American Public Media’s president, Jon McTaggart, won re-election to the NPR Board this summer but won’t be taking the seat after all.
McTaggart resigned from the board at NPR’s request after an outside legal analysis determined that his promotion to president of APM and Minnesota Public Radio presented a potential conflict of interest with his service on the NPR Board.
Since his first election to the board three years ago, McTaggart had been promoted from chief operating officer to chief exec of American Public Media Group, the parent company of APM/MPR. That put him uniquely and simultaneously on the boards of the two largest producers and distributors of public radio programming.
Marita Rivero, v.p. and g.m. of WGBH’s television and radio stations, will fill the NPR Board vacancy instead. Rivero also ran for re-election, and official vote counts put her next in line for the open seat, according to Dana Davis Rehm, NPR spokeswoman.
McTaggart’s resignation, announced in September, was all the less routine because the board reconsidered his eligibility after he had been nominated for re-election, and NPR asked him to resign after he had been re-elected in voting by authorized reps of NPR member stations.
“Jon McTaggart is one of the most ethical people I have met in this business, and there are so many examples of why Jon would not do anything to compromise his integrity, or that of MPR, APM and NPR,” board Chair Dave Edwards said. “But when he was elevated, it raised the discussion point.”
To resolve the question, NPR commissioned an analysis by antitrust lawyers with the firm of WilmerHale, according to Rehm.
“In these discussions, you have to weigh the competing loyalties to both boards to determine the scope and significance of potential conflict,” Rehm said. “This is a very complex area, and it made sense to get some outside views on it.” Many station managers serve simultaneously on their licensee boards and for NPR, but in this case it was a “question of degrees.” Meanwhile, board elections proceeded normally.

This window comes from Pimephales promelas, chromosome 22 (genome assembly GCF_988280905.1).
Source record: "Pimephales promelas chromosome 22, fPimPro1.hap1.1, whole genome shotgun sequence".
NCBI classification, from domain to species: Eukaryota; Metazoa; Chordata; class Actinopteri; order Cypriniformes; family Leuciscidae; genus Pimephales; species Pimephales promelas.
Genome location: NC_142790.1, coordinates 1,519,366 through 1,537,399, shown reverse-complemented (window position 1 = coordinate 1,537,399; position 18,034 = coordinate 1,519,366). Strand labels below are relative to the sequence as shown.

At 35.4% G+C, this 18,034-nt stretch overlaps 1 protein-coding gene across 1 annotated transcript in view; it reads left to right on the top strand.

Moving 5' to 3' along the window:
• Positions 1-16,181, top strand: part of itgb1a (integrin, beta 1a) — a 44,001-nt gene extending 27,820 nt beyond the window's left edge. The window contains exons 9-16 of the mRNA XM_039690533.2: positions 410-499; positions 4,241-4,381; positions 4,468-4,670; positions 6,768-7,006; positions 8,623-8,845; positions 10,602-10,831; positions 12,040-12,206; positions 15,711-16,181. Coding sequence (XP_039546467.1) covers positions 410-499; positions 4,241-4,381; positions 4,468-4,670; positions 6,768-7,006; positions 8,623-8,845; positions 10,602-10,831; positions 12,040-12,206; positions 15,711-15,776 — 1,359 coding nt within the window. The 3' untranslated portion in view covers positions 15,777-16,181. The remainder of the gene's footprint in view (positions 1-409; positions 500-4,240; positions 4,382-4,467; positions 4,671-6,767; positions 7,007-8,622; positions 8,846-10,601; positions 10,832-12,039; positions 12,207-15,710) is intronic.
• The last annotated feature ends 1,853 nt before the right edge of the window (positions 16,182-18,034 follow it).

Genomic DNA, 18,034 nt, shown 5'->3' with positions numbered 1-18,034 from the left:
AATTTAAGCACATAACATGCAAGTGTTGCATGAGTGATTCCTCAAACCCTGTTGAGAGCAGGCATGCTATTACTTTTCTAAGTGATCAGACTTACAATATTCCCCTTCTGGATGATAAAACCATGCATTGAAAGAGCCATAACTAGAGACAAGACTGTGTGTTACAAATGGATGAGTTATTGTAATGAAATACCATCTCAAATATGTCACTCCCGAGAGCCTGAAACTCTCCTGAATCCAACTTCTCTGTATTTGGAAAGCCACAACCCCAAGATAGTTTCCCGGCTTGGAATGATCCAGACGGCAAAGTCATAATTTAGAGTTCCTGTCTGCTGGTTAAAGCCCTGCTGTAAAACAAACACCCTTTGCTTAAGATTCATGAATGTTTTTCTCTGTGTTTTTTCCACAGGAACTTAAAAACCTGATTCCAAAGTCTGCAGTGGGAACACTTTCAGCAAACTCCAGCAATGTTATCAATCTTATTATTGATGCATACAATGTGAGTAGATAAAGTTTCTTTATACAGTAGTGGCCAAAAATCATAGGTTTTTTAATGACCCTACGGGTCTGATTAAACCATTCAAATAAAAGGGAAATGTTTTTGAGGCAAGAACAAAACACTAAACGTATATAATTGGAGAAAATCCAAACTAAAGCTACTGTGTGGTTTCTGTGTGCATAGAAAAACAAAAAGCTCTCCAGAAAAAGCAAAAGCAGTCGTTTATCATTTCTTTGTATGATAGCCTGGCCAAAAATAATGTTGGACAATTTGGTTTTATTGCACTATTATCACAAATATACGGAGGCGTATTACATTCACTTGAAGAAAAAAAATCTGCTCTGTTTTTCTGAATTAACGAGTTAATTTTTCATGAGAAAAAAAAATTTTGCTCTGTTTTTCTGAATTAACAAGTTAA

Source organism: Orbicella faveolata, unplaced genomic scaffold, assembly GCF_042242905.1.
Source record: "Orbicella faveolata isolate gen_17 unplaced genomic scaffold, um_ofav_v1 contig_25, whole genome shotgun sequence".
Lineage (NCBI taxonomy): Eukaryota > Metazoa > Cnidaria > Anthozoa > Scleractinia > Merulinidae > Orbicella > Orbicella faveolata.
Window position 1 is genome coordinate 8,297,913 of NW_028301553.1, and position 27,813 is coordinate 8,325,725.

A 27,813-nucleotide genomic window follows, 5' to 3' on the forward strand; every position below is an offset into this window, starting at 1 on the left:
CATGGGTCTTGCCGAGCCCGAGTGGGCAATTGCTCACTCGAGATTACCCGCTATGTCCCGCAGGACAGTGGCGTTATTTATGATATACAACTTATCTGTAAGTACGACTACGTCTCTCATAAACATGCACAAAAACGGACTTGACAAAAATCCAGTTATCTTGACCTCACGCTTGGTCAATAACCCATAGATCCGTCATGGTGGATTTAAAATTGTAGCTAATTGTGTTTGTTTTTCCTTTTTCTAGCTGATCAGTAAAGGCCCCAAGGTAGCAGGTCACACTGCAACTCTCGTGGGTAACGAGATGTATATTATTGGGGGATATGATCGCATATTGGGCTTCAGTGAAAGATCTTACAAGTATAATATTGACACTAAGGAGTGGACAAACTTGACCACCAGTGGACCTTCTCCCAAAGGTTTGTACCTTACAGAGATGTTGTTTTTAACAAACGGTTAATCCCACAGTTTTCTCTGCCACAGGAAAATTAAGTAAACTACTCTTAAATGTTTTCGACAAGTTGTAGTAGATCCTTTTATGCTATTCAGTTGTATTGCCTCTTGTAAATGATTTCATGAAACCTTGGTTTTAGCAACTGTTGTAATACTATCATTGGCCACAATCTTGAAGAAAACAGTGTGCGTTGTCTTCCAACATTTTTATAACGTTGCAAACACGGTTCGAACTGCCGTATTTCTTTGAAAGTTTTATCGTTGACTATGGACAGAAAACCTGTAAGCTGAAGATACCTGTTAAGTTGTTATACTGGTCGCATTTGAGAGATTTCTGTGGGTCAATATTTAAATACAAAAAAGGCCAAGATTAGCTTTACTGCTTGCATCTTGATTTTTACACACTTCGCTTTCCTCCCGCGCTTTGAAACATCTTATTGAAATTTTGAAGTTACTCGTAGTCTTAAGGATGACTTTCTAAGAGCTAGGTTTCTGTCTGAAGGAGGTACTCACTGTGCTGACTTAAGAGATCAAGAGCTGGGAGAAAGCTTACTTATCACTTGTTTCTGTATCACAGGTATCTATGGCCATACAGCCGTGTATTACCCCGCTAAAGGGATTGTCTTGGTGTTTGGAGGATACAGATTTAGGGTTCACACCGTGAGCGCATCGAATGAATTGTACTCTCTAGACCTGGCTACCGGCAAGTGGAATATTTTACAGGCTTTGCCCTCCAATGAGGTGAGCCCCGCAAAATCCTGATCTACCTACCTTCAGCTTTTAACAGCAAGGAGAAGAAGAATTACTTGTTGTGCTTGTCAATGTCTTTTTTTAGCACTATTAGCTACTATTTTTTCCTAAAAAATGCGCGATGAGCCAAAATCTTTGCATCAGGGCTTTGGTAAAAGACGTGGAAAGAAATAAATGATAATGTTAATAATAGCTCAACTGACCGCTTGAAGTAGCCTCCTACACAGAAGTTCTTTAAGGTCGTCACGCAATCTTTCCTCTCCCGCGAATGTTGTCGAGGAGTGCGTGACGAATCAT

“We didn’t know what the outcome would be, but we knew it would take a long time,” Rehm said. “The board election process was already underway, and forcing a decision without having the information didn’t seem right.”
WilmerHale lawyers examined the potential for conflict under the Clayton Antitrust Act, according to Rehm. The federal law lays out conditions under which a director of a company is prohibited from serving as a director of another company in the same industry.
“NPR believes that APM competes with them, at least in some areas, so NPR asked me to resign my NPR Board seat due to legal considerations that prohibit anyone from serving on the boards of competing organizations,” McTaggart wrote in an email to the APM staff. “I am proud of my service on the NPR Board these past three years, and deeply grateful for the confidence of the Authorized Representatives who elected me to a second term earlier this summer. Minnesota Public Radio audiences highly value NPR programming, and I will continue to support efforts that build the long-term health and vitality of NPR.”
McTaggart is one of two NPR Board members to withdraw from service unexpectedly this year. Oregon Public Broadcasting President Steve Bass was nominated for re-election but resigned before the election, citing family and work commitments.
“My youngest is graduating from high school, and it was not a picnic being on that board for three years,” Bass told Current. “It was a tremendous amount of time and mind-space.”
“I still care very much about the organization and ... hope to serve on the board again,” Bass said.
The board will fill Bass’s board seat at its Nov. 11-12 meeting, Rehm said.